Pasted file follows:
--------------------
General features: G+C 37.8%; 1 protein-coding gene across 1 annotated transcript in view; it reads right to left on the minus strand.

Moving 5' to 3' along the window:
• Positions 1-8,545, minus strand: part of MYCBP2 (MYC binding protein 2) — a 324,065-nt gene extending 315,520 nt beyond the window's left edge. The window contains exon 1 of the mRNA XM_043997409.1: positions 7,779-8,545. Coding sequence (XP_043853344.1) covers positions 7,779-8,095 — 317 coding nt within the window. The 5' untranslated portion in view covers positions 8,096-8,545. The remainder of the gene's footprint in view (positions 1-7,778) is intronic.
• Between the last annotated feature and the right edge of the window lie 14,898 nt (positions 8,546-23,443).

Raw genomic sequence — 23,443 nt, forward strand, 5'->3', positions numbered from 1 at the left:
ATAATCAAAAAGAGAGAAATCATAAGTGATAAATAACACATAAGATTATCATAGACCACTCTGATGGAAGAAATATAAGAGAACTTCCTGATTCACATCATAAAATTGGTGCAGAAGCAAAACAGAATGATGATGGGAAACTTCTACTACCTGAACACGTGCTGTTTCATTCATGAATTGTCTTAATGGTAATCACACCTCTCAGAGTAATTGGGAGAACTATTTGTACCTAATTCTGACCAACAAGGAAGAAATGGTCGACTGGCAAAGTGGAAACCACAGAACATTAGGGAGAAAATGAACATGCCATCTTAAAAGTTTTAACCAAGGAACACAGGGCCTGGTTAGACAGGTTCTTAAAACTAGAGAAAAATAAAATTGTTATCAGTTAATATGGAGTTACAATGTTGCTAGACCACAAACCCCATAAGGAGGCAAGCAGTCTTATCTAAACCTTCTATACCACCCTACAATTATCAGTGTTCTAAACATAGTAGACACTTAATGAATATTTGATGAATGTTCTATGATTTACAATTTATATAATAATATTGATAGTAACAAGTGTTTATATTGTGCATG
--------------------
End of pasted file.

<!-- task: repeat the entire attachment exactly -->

General features: G+C 37.8%; 1 protein-coding gene across 1 annotated transcript in view; it reads right to left on the minus strand.

Moving 5' to 3' along the window:
• Positions 1-8,545, minus strand: part of MYCBP2 (MYC binding protein 2) — a 324,065-nt gene extending 315,520 nt beyond the window's left edge. The window contains exon 1 of the mRNA XM_043997409.1: positions 7,779-8,545. Coding sequence (XP_043853344.1) covers positions 7,779-8,095 — 317 coding nt within the window. The 5' untranslated portion in view covers positions 8,096-8,545. The remainder of the gene's footprint in view (positions 1-7,778) is intronic.
• Between the last annotated feature and the right edge of the window lie 14,898 nt (positions 8,546-23,443).

Raw genomic sequence — 23,443 nt, forward strand, 5'->3', positions numbered from 1 at the left:
ATAATCAAAAAGAGAGAAATCATAAGTGATAAATAACACATAAGATTATCATAGACCACTCTGATGGAAGAAATATAAGAGAACTTCCTGATTCACATCATAAAATTGGTGCAGAAGCAAAACAGAATGATGATGGGAAACTTCTACTACCTGAACACGTGCTGTTTCATTCATGAATTGTCTTAATGGTAATCACACCTCTCAGAGTAATTGGGAGAACTATTTGTACCTAATTCTGACCAACAAGGAAGAAATGGTCGACTGGCAAAGTGGAAACCACAGAACATTAGGGAGAAAATGAACATGCCATCTTAAAAGTTTTAACCAAGGAACACAGGGCCTGGTTAGACAGGTTCTTAAAACTAGAGAAAAATAAAATTGTTATCAGTTAATATGGAGTTACAATGTTGCTAGACCACAAACCCCATAAGGAGGCAAGCAGTCTTATCTAAACCTTCTATACCACCCTACAATTATCAGTGTTCTAAACATAGTAGACACTTAATGAATATTTGATGAATGTTCTATGATTTACAATTTATATAATAATATTGATAGTAACAAGTGTTTATATTGTGCATG